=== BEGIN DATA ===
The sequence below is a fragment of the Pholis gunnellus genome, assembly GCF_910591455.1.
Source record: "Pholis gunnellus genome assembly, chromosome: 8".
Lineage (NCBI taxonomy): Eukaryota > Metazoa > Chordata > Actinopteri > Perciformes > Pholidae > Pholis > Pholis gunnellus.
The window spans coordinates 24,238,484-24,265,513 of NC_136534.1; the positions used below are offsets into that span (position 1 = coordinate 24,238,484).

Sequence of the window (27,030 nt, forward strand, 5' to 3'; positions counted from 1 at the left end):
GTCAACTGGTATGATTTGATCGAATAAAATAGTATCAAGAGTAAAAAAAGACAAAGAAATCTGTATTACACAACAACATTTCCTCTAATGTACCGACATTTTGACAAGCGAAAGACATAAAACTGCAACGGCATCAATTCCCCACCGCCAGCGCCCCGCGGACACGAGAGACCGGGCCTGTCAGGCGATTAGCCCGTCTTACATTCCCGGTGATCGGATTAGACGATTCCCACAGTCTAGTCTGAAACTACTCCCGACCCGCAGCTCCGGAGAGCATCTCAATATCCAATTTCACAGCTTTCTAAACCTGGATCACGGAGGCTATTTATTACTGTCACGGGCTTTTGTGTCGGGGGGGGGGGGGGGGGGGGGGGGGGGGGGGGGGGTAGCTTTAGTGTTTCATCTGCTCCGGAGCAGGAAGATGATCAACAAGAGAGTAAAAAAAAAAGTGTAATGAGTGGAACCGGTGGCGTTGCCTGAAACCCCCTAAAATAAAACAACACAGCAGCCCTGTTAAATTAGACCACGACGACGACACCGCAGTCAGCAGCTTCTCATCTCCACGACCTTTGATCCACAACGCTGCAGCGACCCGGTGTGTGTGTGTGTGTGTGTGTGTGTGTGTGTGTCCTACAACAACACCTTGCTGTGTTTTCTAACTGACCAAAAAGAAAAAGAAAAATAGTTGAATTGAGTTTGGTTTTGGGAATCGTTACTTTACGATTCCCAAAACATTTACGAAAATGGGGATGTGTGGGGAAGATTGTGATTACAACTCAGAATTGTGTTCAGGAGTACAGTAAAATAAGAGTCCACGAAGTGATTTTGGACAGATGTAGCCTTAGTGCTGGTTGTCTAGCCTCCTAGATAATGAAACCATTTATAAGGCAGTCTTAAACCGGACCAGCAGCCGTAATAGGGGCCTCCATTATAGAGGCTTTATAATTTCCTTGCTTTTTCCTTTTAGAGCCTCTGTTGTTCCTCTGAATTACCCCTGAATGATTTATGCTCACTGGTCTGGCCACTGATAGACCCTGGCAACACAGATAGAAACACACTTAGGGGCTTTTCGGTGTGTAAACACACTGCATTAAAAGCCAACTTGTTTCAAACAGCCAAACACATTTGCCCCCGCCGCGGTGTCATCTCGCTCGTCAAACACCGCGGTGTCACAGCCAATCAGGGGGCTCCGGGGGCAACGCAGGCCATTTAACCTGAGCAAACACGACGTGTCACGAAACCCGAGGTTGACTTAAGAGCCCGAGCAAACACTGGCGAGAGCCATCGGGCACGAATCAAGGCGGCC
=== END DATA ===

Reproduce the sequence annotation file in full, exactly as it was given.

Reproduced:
The sequence below is a fragment of the Pholis gunnellus genome, assembly GCF_910591455.1.
Source record: "Pholis gunnellus genome assembly, chromosome: 8".
Lineage (NCBI taxonomy): Eukaryota > Metazoa > Chordata > Actinopteri > Perciformes > Pholidae > Pholis > Pholis gunnellus.
The window spans coordinates 24,238,484-24,265,513 of NC_136534.1; the positions used below are offsets into that span (position 1 = coordinate 24,238,484).

Sequence of the window (27,030 nt, forward strand, 5' to 3'; positions counted from 1 at the left end):
GTCAACTGGTATGATTTGATCGAATAAAATAGTATCAAGAGTAAAAAAAGACAAAGAAATCTGTATTACACAACAACATTTCCTCTAATGTACCGACATTTTGACAAGCGAAAGACATAAAACTGCAACGGCATCAATTCCCCACCGCCAGCGCCCCGCGGACACGAGAGACCGGGCCTGTCAGGCGATTAGCCCGTCTTACATTCCCGGTGATCGGATTAGACGATTCCCACAGTCTAGTCTGAAACTACTCCCGACCCGCAGCTCCGGAGAGCATCTCAATATCCAATTTCACAGCTTTCTAAACCTGGATCACGGAGGCTATTTATTACTGTCACGGGCTTTTGTGTCGGGGGGGGGGGGGGGGGGGGGGGGGGGGGGGGGGGTAGCTTTAGTGTTTCATCTGCTCCGGAGCAGGAAGATGATCAACAAGAGAGTAAAAAAAAAAGTGTAATGAGTGGAACCGGTGGCGTTGCCTGAAACCCCCTAAAATAAAACAACACAGCAGCCCTGTTAAATTAGACCACGACGACGACACCGCAGTCAGCAGCTTCTCATCTCCACGACCTTTGATCCACAACGCTGCAGCGACCCGGTGTGTGTGTGTGTGTGTGTGTGTGTGTGTGTGTCCTACAACAACACCTTGCTGTGTTTTCTAACTGACCAAAAAGAAAAAGAAAAATAGTTGAATTGAGTTTGGTTTTGGGAATCGTTACTTTACGATTCCCAAAACATTTACGAAAATGGGGATGTGTGGGGAAGATTGTGATTACAACTCAGAATTGTGTTCAGGAGTACAGTAAAATAAGAGTCCACGAAGTGATTTTGGACAGATGTAGCCTTAGTGCTGGTTGTCTAGCCTCCTAGATAATGAAACCATTTATAAGGCAGTCTTAAACCGGACCAGCAGCCGTAATAGGGGCCTCCATTATAGAGGCTTTATAATTTCCTTGCTTTTTCCTTTTAGAGCCTCTGTTGTTCCTCTGAATTACCCCTGAATGATTTATGCTCACTGGTCTGGCCACTGATAGACCCTGGCAACACAGATAGAAACACACTTAGGGGCTTTTCGGTGTGTAAACACACTGCATTAAAAGCCAACTTGTTTCAAACAGCCAAACACATTTGCCCCCGCCGCGGTGTCATCTCGCTCGTCAAACACCGCGGTGTCACAGCCAATCAGGGGGCTCCGGGGGCAACGCAGGCCATTTAACCTGAGCAAACACGACGTGTCACGAAACCCGAGGTTGACTTAAGAGCCCGAGCAAACACTGGCGAGAGCCATCGGGCACGAATCAAGGCGGCC